Back from vacation, pacing story ends!

Hello All,

Thanks for your comments and support to my previous post on pacing and my vacation. I read somewhere that someone referred to PMR as the "I don't know disease." I get this now. "I don't know how I am going to feel the next day." "I don't know to increase or decrease my meds." "I don't know what new symptom from the meds are going to pop up today." "I don't know what the doctor is going to say next." I think you get the idea.

First, I had a lovely trip. One of the benefits of pacing and saying no to activities is that I was able to just relax and enjoy the beach housecwe were renting. I've always found it frustrating to rent a gorgeous home and than only sleep there. Between me and my Dad we provided the revolving door for the families to roll in and out between activities, including several at the house barbecues. My daughter and her boyfriends are chefs and cooked up some wonderful family meals for 25 people. It was outstanding.

One of my favorite times of the trip was taking my early meds at 5:00 am. I had the back deck and beach to myself to sip on tea and watch the sunrise with the local wildlife. Priceless.

In regards to the GCA, the double vision and right temporal pain went away after a couple of days. The PMR pain was pretty constant and only felt better after resting. I only slept through one day, and that was right in the middle of the trip. It was a planned down day, so I was prepared. I think the family was surprised, yet they were off and busy doing their activities.

It saddens me a little as I think my nephews and nieces think I am crazy old auntie who can't get around very well. My brain was often a little fuzzy from pred head so it was a little overwhelming with 7 kids running around and 15 adults. At one point they thought I sent the 4 year old into a strangers house. I had sent him into the house with my Dad which was 4 doors away.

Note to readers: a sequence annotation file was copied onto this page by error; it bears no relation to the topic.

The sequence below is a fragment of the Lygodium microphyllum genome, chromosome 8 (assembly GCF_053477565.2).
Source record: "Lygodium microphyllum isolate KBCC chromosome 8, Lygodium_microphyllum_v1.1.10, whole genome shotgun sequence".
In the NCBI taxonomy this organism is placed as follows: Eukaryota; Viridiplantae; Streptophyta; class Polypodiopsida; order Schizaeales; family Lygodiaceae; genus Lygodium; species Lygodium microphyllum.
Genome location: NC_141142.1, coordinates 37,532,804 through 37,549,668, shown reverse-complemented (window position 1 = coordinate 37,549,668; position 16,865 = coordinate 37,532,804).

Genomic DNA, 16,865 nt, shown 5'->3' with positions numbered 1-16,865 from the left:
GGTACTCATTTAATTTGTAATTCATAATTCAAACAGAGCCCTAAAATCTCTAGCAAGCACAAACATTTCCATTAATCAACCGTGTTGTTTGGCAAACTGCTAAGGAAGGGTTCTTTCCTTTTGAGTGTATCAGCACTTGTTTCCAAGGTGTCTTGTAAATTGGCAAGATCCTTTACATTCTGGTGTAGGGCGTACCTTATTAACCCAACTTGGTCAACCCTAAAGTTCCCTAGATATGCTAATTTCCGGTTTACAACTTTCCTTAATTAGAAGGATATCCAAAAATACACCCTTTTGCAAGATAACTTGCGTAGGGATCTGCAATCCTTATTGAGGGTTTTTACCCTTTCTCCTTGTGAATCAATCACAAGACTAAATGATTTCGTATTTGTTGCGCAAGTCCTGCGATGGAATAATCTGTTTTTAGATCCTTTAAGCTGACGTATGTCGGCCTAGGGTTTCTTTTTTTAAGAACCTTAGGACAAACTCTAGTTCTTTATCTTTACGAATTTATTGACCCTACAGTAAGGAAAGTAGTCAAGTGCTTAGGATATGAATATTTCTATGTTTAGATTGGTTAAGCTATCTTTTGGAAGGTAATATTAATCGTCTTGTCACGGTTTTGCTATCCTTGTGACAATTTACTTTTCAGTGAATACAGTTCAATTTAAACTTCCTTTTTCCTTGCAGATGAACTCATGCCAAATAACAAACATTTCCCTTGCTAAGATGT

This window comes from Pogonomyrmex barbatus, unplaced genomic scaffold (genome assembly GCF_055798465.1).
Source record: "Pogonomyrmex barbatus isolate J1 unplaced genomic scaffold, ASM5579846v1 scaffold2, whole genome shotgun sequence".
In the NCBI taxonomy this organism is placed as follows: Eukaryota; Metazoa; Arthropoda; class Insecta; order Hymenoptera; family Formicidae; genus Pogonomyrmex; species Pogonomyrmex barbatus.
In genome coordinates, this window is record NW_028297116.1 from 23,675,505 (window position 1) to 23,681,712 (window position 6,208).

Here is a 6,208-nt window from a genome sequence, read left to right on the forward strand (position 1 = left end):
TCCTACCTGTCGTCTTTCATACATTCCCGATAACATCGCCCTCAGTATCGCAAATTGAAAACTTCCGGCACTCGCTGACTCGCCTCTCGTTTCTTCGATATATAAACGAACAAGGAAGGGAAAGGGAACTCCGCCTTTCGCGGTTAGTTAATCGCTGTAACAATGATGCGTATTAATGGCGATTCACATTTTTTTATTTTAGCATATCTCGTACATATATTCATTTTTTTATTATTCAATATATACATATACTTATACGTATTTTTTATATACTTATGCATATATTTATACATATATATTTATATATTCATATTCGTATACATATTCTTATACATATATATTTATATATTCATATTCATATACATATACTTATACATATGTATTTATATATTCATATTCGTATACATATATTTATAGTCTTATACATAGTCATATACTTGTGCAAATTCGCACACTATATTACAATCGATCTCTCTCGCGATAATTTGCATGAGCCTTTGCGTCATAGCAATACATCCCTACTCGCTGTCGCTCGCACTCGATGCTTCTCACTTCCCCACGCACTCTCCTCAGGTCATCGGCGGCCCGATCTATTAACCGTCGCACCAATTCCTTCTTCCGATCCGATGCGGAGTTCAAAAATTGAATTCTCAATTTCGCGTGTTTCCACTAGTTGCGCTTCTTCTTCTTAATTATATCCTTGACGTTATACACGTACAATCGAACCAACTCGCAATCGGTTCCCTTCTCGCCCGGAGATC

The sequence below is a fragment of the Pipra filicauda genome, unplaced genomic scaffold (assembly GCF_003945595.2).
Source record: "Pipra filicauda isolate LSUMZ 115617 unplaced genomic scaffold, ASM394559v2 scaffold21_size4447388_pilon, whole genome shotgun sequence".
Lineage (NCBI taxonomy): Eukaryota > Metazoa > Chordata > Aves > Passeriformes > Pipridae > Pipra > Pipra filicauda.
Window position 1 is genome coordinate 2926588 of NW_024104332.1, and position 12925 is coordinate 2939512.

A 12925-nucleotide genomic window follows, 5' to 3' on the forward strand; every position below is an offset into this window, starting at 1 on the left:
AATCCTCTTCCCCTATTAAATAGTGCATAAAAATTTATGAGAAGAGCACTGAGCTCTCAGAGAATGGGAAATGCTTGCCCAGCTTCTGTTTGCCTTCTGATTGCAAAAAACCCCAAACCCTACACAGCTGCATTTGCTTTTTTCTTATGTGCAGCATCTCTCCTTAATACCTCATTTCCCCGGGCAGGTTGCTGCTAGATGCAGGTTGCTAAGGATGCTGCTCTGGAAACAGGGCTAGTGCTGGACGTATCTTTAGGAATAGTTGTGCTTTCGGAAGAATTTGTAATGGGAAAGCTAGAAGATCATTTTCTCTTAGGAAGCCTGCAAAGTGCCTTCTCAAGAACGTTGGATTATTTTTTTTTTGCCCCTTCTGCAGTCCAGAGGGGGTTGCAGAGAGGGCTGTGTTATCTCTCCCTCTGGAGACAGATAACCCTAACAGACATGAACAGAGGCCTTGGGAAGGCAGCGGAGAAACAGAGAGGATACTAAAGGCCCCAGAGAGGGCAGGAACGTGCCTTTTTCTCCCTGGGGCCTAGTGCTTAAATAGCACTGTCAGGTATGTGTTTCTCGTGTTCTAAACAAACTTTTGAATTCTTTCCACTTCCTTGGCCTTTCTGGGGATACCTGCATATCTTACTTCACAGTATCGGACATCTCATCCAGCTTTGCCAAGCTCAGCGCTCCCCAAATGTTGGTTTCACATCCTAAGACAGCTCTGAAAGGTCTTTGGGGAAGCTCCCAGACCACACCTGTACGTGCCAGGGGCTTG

Key learnings from my trip include, pacing is a must - before and after, don't go for the marathon travel - schedule shorter trips over multiple days, take advantage of any assistance provided and don't worry about getting in folks way or holding up the lines. My dad got nervous and felt bad as he was in the wheelchair. The line or the people weren't going anywhere yet. They were just anxious.

Last take away is I didn't try to explain my disease or get into any details with the family. If they haven't googled it and asked earlier now was not the time. They have their own issues. My sister and husband weren't moving so well either. She has arthritis which is untreated. Her poor ankles and knees swelled tremendously. I hoped I convinced her to see a rheumatologist. I was surprised she is not under a physicians care and didn't even know what type of arthritis she has. Her husband has a blood clot in his lower leg and is battling diabetes. So I joined the ranks as limping, sleeping "auntie."

Overall it was a wonderful once in a life time trip. Thanks to everyone for your advice. It definitely helped me make better decisions for a better vacation.

Wishing you all a great holiday this year!


4 Replies

Great - sounds like a good time was had by all!


My daughter laughs and says it's her favorite guessing game. The what does Mom say hurts today game. Always surprised when I say nothing yet!


Pleased you had a holiday to remember for all the right reasons, made easier no doubt, from your forward planning, realistic expectations of self and ultimately being flexible by taking each day as it comes. Good on you!

1 like

Good to read this. Have you read any of your early posts to see how far you've come?


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